Characterization of the interaction forces in a drug carrier complex of doxorubicin with a drug‐binding peptide

Characterization of the interaction forces in a drug carrier complex of doxorubicin with a... Polypeptide‐based materials are used as building blocks for drug delivery systems aimed at toxicity decrease in chemotherapeutics. A molecular‐level approach is adopted for investigating the non‐covalent interactions between doxorubicin and a recently synthesized drug‐binging peptide as a key part of a system for delivery to neoplastic cells. Molecular dynamics simulations in aqueous solution at room and body temperature are applied to investigate the structure and the binding modes within the drug–peptide complex. The tryptophans are outlined as the main chemotherapeutic adsorption sites, and the importance of their placement in the peptide sequence is highlighted. The drug–peptide binging energy is evaluated by density functional theory calculations. Principal component analysis reveals comparable importance of several types of interaction for the binding strength. π‐Stacking is dominant, but other factors are also significant: intercalation, peptide backbone stacking, electrostatics, dispersion, and solvation. Intra‐ and intermolecular H‐bonding also stabilizes the complexes. The influence of solvent molecules on the binding energy is mild. The obtained data characterize the drug‐to‐peptide attachment as a mainly attractive collective process with interactions spanning a broad range of values. These results explain with atomistic detail the experimentally registered doxorubicin‐binging ability of the peptide and outline the complex as a prospective carrying unit that can be employed in design of drug delivery systems. http://www.deepdyve.com/assets/images/DeepDyve-Logo-lg.png Chemical Biology & Drug Design Wiley

Characterization of the interaction forces in a drug carrier complex of doxorubicin with a drug‐binding peptide

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Publisher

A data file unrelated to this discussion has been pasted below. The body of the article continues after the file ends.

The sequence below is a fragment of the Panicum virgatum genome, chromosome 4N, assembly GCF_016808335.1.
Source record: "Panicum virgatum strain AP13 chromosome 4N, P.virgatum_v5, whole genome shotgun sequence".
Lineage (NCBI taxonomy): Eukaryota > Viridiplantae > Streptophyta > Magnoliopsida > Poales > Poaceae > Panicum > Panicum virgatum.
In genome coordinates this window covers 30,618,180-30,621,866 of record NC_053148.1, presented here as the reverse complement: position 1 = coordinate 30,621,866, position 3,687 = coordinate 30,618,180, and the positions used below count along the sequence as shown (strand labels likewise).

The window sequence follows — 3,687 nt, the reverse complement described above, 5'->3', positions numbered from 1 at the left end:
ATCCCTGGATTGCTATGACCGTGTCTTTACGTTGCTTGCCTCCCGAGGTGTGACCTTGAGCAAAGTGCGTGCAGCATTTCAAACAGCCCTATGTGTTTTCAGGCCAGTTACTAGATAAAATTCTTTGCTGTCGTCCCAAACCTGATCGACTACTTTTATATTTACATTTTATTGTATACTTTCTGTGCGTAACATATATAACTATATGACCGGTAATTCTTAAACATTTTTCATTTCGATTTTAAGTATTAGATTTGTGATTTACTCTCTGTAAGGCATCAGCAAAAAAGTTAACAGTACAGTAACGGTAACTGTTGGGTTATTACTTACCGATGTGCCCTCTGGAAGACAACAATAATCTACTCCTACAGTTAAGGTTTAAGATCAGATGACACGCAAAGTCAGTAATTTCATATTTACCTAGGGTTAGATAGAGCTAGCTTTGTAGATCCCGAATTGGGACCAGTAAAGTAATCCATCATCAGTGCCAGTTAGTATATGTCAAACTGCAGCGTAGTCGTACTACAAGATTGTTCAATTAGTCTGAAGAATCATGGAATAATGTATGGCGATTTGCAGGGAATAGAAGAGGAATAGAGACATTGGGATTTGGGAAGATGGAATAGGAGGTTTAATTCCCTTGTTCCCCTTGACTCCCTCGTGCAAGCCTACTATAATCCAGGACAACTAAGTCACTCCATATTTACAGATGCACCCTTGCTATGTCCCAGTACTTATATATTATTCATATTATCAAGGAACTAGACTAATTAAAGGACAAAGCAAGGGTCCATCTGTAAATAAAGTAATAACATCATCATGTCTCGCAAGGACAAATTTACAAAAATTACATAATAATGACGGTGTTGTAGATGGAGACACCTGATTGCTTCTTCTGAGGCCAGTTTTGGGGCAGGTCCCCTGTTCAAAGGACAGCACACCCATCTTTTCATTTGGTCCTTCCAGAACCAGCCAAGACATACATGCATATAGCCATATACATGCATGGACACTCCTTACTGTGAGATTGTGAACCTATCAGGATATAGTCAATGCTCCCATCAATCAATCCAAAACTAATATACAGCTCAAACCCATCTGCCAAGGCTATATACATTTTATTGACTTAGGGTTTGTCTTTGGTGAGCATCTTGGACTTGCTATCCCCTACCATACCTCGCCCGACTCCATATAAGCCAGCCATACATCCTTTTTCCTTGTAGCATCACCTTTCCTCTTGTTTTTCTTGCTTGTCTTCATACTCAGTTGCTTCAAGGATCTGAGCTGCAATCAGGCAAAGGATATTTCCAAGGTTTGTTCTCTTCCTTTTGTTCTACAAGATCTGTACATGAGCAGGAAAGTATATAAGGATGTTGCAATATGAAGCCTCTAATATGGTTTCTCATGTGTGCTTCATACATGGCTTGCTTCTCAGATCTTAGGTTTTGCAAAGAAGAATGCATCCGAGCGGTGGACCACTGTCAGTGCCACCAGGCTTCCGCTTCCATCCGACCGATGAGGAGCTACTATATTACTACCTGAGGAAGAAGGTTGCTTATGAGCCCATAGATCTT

Wiley Subscription Services, Inc., A Wiley Company
Copyright
Copyright © 2018 John Wiley & Sons A/S
ISSN
1747-0277
eISSN
1747-0285
D.O.I.
10.1111/cbdd.13151
Publisher site
See Article on Publisher Site

Abstract

Polypeptide‐based materials are used as building blocks for drug delivery systems aimed at toxicity decrease in chemotherapeutics. A molecular‐level approach is adopted for investigating the non‐covalent interactions between doxorubicin and a recently synthesized drug‐binging peptide as a key part of a system for delivery to neoplastic cells. Molecular dynamics simulations in aqueous solution at room and body temperature are applied to investigate the structure and the binding modes within the drug–peptide complex. The tryptophans are outlined as the main chemotherapeutic adsorption sites, and the importance of their placement in the peptide sequence is highlighted. The drug–peptide binging energy is evaluated by density functional theory calculations. Principal component analysis reveals comparable importance of several types of interaction for the binding strength. π‐Stacking is dominant, but other factors are also significant: intercalation, peptide backbone stacking, electrostatics, dispersion, and solvation. Intra‐ and intermolecular H‐bonding also stabilizes the complexes. The influence of solvent molecules on the binding energy is mild. The obtained data characterize the drug‐to‐peptide attachment as a mainly attractive collective process with interactions spanning a broad range of values. These results explain with atomistic detail the experimentally registered doxorubicin‐binging ability of the peptide and outline the complex as a prospective carrying unit that can be employed in design of drug delivery systems.

Journal

Chemical Biology & Drug DesignWiley

Published: Jan 1, 2018

Keywords: ; ; ; ; ; ;

References

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